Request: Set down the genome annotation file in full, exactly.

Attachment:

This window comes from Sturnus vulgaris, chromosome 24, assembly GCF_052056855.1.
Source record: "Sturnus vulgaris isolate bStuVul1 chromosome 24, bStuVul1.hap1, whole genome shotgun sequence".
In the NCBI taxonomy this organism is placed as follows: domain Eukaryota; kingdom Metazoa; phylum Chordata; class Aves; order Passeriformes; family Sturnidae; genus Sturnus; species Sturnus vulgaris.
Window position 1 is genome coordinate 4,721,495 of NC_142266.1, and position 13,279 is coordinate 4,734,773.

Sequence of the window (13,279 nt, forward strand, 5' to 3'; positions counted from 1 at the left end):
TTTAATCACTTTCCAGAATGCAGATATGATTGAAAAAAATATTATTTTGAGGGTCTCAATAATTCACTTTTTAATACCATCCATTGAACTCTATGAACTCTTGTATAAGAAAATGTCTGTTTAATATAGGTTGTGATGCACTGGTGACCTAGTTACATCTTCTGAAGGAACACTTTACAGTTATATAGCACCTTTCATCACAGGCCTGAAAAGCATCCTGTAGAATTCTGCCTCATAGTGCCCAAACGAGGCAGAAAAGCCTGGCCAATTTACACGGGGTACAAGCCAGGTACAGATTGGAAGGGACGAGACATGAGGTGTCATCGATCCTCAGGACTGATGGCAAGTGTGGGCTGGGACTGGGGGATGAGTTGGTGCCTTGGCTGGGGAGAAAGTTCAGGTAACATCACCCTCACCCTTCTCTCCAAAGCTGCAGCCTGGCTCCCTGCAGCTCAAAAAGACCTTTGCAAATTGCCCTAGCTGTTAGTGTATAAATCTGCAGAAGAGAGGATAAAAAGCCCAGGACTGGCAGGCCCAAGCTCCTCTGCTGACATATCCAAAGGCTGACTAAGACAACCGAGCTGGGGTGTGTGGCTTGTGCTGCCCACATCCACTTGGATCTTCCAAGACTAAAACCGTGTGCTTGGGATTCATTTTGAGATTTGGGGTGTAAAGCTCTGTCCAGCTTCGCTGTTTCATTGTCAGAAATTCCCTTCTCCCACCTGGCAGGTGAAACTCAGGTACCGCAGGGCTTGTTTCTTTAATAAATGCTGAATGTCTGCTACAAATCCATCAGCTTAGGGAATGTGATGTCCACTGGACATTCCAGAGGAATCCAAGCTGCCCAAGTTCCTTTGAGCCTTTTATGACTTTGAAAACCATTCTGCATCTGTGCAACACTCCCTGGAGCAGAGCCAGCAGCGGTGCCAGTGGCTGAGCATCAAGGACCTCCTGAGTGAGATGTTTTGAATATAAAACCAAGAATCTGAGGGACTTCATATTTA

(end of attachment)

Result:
This window comes from Sturnus vulgaris, chromosome 24, assembly GCF_052056855.1.
Source record: "Sturnus vulgaris isolate bStuVul1 chromosome 24, bStuVul1.hap1, whole genome shotgun sequence".
In the NCBI taxonomy this organism is placed as follows: domain Eukaryota; kingdom Metazoa; phylum Chordata; class Aves; order Passeriformes; family Sturnidae; genus Sturnus; species Sturnus vulgaris.
Window position 1 is genome coordinate 4,721,495 of NC_142266.1, and position 13,279 is coordinate 4,734,773.

Sequence of the window (13,279 nt, forward strand, 5' to 3'; positions counted from 1 at the left end):
TTTAATCACTTTCCAGAATGCAGATATGATTGAAAAAAATATTATTTTGAGGGTCTCAATAATTCACTTTTTAATACCATCCATTGAACTCTATGAACTCTTGTATAAGAAAATGTCTGTTTAATATAGGTTGTGATGCACTGGTGACCTAGTTACATCTTCTGAAGGAACACTTTACAGTTATATAGCACCTTTCATCACAGGCCTGAAAAGCATCCTGTAGAATTCTGCCTCATAGTGCCCAAACGAGGCAGAAAAGCCTGGCCAATTTACACGGGGTACAAGCCAGGTACAGATTGGAAGGGACGAGACATGAGGTGTCATCGATCCTCAGGACTGATGGCAAGTGTGGGCTGGGACTGGGGGATGAGTTGGTGCCTTGGCTGGGGAGAAAGTTCAGGTAACATCACCCTCACCCTTCTCTCCAAAGCTGCAGCCTGGCTCCCTGCAGCTCAAAAAGACCTTTGCAAATTGCCCTAGCTGTTAGTGTATAAATCTGCAGAAGAGAGGATAAAAAGCCCAGGACTGGCAGGCCCAAGCTCCTCTGCTGACATATCCAAAGGCTGACTAAGACAACCGAGCTGGGGTGTGTGGCTTGTGCTGCCCACATCCACTTGGATCTTCCAAGACTAAAACCGTGTGCTTGGGATTCATTTTGAGATTTGGGGTGTAAAGCTCTGTCCAGCTTCGCTGTTTCATTGTCAGAAATTCCCTTCTCCCACCTGGCAGGTGAAACTCAGGTACCGCAGGGCTTGTTTCTTTAATAAATGCTGAATGTCTGCTACAAATCCATCAGCTTAGGGAATGTGATGTCCACTGGACATTCCAGAGGAATCCAAGCTGCCCAAGTTCCTTTGAGCCTTTTATGACTTTGAAAACCATTCTGCATCTGTGCAACACTCCCTGGAGCAGAGCCAGCAGCGGTGCCAGTGGCTGAGCATCAAGGACCTCCTGAGTGAGATGTTTTGAATATAAAACCAAGAATCTGAGGGACTTCATATTTA